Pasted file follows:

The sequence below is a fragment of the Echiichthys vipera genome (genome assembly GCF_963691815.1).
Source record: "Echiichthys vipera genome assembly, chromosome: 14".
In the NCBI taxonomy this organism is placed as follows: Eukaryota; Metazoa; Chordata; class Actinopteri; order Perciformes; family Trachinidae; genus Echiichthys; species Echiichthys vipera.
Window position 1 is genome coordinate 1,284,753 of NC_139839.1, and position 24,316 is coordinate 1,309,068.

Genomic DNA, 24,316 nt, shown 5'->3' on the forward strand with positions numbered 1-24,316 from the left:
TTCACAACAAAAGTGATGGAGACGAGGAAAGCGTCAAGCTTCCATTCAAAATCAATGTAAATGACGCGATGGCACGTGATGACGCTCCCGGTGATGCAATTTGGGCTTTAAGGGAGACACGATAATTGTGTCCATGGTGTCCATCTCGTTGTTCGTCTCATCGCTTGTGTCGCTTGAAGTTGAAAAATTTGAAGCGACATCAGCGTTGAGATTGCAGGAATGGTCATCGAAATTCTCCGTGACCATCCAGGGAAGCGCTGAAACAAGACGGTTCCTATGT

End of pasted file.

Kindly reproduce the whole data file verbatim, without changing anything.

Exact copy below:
The sequence below is a fragment of the Echiichthys vipera genome (genome assembly GCF_963691815.1).
Source record: "Echiichthys vipera genome assembly, chromosome: 14".
In the NCBI taxonomy this organism is placed as follows: Eukaryota; Metazoa; Chordata; class Actinopteri; order Perciformes; family Trachinidae; genus Echiichthys; species Echiichthys vipera.
Window position 1 is genome coordinate 1,284,753 of NC_139839.1, and position 24,316 is coordinate 1,309,068.

Genomic DNA, 24,316 nt, shown 5'->3' on the forward strand with positions numbered 1-24,316 from the left:
TTCACAACAAAAGTGATGGAGACGAGGAAAGCGTCAAGCTTCCATTCAAAATCAATGTAAATGACGCGATGGCACGTGATGACGCTCCCGGTGATGCAATTTGGGCTTTAAGGGAGACACGATAATTGTGTCCATGGTGTCCATCTCGTTGTTCGTCTCATCGCTTGTGTCGCTTGAAGTTGAAAAATTTGAAGCGACATCAGCGTTGAGATTGCAGGAATGGTCATCGAAATTCTCCGTGACCATCCAGGGAAGCGCTGAAACAAGACGGTTCCTATGT